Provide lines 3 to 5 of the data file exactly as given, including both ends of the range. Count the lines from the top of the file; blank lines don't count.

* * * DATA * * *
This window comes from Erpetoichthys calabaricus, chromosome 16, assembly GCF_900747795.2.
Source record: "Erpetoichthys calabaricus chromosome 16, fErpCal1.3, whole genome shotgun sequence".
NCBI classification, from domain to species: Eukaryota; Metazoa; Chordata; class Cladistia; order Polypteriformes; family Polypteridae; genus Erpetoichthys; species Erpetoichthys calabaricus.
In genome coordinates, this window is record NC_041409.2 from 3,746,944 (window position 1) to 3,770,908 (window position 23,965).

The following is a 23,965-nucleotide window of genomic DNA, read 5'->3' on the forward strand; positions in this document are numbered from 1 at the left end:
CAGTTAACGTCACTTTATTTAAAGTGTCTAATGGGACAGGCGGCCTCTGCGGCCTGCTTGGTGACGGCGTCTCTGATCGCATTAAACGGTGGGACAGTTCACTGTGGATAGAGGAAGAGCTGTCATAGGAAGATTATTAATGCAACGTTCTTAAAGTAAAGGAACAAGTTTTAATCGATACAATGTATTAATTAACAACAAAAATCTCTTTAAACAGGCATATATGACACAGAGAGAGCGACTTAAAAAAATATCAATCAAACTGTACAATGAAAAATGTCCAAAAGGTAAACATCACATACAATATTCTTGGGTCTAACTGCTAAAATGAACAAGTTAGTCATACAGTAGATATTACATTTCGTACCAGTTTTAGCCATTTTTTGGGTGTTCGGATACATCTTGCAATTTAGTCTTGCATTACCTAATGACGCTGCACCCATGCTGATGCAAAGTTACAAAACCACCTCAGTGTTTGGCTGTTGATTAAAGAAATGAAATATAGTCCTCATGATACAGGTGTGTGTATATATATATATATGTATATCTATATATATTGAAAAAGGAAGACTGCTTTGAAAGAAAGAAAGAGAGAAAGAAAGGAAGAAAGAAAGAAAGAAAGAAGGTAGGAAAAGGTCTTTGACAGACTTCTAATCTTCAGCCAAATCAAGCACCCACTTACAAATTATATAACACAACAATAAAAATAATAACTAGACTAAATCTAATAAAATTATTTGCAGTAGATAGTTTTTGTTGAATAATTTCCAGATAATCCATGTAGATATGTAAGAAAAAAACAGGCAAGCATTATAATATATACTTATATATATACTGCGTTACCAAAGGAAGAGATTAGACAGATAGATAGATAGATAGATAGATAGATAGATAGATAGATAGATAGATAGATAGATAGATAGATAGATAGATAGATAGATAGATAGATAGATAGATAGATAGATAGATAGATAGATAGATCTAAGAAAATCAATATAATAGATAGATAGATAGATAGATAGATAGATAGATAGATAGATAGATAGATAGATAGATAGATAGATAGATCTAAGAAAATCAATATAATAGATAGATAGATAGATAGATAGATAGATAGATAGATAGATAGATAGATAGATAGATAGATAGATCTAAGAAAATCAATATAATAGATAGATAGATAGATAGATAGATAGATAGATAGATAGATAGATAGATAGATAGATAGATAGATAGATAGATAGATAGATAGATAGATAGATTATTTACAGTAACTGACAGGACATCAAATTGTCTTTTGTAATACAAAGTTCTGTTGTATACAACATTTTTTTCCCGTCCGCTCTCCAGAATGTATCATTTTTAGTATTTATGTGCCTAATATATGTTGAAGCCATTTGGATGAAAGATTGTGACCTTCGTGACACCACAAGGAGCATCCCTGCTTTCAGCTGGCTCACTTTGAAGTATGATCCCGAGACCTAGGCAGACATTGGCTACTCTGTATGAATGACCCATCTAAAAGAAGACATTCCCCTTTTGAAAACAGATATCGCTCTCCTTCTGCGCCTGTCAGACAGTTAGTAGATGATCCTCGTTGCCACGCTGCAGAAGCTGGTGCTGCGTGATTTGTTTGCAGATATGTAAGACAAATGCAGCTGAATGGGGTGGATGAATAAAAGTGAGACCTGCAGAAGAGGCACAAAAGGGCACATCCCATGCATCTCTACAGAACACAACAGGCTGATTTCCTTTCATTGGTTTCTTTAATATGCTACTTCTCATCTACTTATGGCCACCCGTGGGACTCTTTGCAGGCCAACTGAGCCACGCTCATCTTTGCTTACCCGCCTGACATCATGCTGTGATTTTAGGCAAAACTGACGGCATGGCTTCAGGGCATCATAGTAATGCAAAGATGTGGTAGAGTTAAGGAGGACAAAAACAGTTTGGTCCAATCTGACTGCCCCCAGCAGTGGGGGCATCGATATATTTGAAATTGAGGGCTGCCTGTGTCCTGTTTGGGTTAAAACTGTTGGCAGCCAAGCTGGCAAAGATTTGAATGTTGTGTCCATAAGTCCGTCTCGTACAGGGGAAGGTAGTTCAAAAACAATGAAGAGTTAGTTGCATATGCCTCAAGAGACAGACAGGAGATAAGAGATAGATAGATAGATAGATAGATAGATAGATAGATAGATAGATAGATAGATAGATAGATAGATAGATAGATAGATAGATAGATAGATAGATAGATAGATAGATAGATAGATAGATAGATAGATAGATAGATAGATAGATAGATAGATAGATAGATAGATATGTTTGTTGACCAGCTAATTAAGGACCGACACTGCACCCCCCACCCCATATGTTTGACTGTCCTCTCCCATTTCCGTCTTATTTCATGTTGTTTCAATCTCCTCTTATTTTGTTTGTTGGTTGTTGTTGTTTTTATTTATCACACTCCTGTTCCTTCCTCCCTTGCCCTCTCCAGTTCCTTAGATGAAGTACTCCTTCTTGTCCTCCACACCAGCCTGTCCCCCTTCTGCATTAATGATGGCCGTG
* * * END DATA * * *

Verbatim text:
NCBI classification, from domain to species: Eukaryota; Metazoa; Chordata; class Cladistia; order Polypteriformes; family Polypteridae; genus Erpetoichthys; species Erpetoichthys calabaricus.
In genome coordinates, this window is record NC_041409.2 from 3,746,944 (window position 1) to 3,770,908 (window position 23,965).

The following is a 23,965-nucleotide window of genomic DNA, read 5'->3' on the forward strand; positions in this document are numbered from 1 at the left end: